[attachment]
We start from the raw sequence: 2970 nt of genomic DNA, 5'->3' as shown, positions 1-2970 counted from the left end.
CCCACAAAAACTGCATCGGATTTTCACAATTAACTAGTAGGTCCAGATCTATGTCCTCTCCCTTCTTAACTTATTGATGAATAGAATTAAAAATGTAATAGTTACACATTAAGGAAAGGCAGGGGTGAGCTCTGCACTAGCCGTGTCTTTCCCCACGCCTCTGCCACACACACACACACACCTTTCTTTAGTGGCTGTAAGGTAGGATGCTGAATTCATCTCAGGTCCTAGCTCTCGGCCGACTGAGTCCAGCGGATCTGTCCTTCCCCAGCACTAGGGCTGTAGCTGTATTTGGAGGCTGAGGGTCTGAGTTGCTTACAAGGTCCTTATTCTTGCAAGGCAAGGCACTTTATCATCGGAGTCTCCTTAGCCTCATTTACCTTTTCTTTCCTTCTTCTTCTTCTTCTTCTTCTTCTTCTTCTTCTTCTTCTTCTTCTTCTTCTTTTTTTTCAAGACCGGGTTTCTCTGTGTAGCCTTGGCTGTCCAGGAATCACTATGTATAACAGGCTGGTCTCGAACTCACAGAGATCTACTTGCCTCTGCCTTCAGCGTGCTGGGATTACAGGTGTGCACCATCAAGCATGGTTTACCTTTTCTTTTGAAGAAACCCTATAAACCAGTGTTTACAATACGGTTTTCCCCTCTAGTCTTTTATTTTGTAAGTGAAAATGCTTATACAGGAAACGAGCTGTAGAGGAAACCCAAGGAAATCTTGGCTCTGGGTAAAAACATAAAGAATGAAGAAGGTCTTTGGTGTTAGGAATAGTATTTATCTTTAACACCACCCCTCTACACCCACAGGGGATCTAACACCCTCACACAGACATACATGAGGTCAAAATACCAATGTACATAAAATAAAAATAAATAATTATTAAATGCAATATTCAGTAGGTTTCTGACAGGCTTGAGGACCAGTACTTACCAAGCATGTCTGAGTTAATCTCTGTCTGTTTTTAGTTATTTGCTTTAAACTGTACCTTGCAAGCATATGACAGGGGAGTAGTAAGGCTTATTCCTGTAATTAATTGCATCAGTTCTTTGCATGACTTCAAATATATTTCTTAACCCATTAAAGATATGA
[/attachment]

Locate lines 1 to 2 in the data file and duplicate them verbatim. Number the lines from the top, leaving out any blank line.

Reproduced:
We start from the raw sequence: 2970 nt of genomic DNA, 5'->3' as shown, positions 1-2970 counted from the left end.
CCCACAAAAACTGCATCGGATTTTCACAATTAACTAGTAGGTCCAGATCTATGTCCTCTCCCTTCTTAACTTATTGATGAATAGAATTAAAAATGTAATAGTTACACATTAAGGAAAGGCAGGGGTGAGCTCTGCACTAGCCGTGTCTTTCCCCACGCCTCTGCCACACACACACACACACCTTTCTTTAGTGGCTGTAAGGTAGGATGCTGAATTCATCTCAGGTCCTAGCTCTCGGCCGACTGAGTCCAGCGGATCTGTCCTTCCCCAGCACTAGGGCTGTAGCTGTATTTGGAGGCTGAGGGTCTGAGTTGCTTACAAGGTCCTTATTCTTGCAAGGCAAGGCACTTTATCATCGGAGTCTCCTTAGCCTCATTTACCTTTTCTTTCCTTCTTCTTCTTCTTCTTCTTCTTCTTCTTCTTCTTCTTCTTCTTCTTCTTCTTTTTTTTCAAGACCGGGTTTCTCTGTGTAGCCTTGGCTGTCCAGGAATCACTATGTATAACAGGCTGGTCTCGAACTCACAGAGATCTACTTGCCTCTGCCTTCAGCGTGCTGGGATTACAGGTGTGCACCATCAAGCATGGTTTACCTTTTCTTTTGAAGAAACCCTATAAACCAGTGTTTACAATACGGTTTTCCCCTCTAGTCTTTTATTTTGTAAGTGAAAATGCTTATACAGGAAACGAGCTGTAGAGGAAACCCAAGGAAATCTTGGCTCTGGGTAAAAACATAAAGAATGAAGAAGGTCTTTGGTGTTAGGAATAGTATTTATCTTTAACACCACCCCTCTACACCCACAGGGGATCTAACACCCTCACACAGACATACATGAGGTCAAAATACCAATGTACATAAAATAAAAATAAATAATTATTAAATGCAATATTCAGTAGGTTTCTGACAGGCTTGAGGACCAGTACTTACCAAGCATGTCTGAGTTAATCTCTGTCTGTTTTTAGTTATTTGCTTTAAACTGTACCTTGCAAGCATATGACAGGGGAGTAGTAAGGCTTATTCCTGTAATTAATTGCATCAGTTCTTTGCATGACTTCAAATATATTTCTTAACCCATTAAAGATATGA